At the end of their short lifetime (3-5 Myrs) the first massive stars might explode as very energetic supernovae, ejecting metals synthesized in their interiors in the surrounding gas. During the explosions, a significant fraction of the gas-phase metals can be condensed into solid dust grains, making supernovae the main dust factories at high redshift. The metals and dust now present in the gas have dramatic consequences for the evolution of pre-enriched collapsing star forming gas clouds. As can be seen from the image, metals and dust represent the major drivers of the transition in fragmentation scales, and therefore in stellar masses. Thus, we expect that above a critical metallicity threshold, gas collapse leads to the formation of stars in the conventional mass range, similar to those observed in the nearby Universe. Searching for fossils of these second-generation stars represents a promising way to constrain the nature of the first stars, which so far have never been directly detected. Interesting results on this topic can be also found in the corresponding FIRST web page.

Credits: Stefania Marassi, Ruben Salvaterra

First Galaxies

Credits: Livia Vallini, Pratika Dayal

First Black Holes

Credits: Fabio Pacucci, Rosa Valiante

Feedback Processes

Credits: Manuela Bischetti & Chiara Feruglio

Cosmic Reionization and 21cm


At z~1100 the intergalactic medium (IGM) is expected to recombine and remain neutral until the first sources of ionizing radiation form and reionize it. The application of the Gunn-Peterson test to QSOs absorption spectra suggests that the HI reionization is complete by z~6, but the epoch of complete reionization has yet to be firmly established. Several authors claim that the known population of quasars and galaxies provides ~10 times fewer ionizing photons than are necessary to keep the observed IGM ionization level; thus, additional sources of ionizing photons are required at high redshift, the most promising being early galaxies and quasars. An alternative attractive mechanism is represented by decaying/annihilating dark matter particles, which might provide a way to test the nature of dark matter via its effects on reionization. The figure shows the complex structures of ionized (in black) and neutral (in red/green) regions of the IGM obtained through a numerical simulation.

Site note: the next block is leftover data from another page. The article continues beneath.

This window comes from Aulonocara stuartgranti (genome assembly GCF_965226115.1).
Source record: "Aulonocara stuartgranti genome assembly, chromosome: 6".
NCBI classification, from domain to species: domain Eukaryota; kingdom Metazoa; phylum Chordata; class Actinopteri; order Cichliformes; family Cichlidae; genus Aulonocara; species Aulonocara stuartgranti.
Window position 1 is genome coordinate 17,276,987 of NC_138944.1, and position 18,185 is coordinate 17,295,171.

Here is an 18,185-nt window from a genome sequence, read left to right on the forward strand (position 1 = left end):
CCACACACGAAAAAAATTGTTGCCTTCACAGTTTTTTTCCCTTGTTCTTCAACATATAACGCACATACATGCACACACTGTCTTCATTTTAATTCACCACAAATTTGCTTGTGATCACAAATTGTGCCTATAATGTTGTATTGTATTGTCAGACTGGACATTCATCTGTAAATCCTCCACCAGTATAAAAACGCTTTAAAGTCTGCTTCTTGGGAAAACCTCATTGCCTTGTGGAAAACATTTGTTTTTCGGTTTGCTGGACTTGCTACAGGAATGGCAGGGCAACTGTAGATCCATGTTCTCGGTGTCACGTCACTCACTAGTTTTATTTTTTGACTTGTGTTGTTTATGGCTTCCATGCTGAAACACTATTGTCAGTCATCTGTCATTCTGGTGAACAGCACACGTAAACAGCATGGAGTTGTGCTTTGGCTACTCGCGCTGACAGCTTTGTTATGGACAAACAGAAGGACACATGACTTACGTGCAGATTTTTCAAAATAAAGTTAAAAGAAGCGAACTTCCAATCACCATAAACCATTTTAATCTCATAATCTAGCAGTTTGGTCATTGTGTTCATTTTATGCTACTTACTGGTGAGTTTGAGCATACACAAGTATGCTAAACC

Numerical tools


A crucial ingredient in studying the reionization process is accurately following the radiative transfer of ionizing photons from their production site into the IGM. The code CRASH ( Ciardi et al 2001; Maselli et al 2003) has been designed to this aim and it is able to account for the simultaneous presence of multiple point sources and of a UV background radiation. The code has been tested on a wide range of values for density, luminosity and spectral type of the sources and does not require any symmetry for the density field in the simulation box. Thanks to the extensive use of Monte Carlo techniques, CRASH has a great versatility and has already been applied to a number of astrophysical problems ranging from the proximity effect around high-z quasars to the Lya forest and the size of HII regions around quasars as estimated from their spectra. The code has partecipated to the Cosmological radiative transfer codes comparison project, an extensive comparison between radiative transfer codes based on different algorithms.

Credits: Andrea Pallottini, Luca Graziani

Topic revision: r6 - 20 Oct 2015, RaffaellaSchneider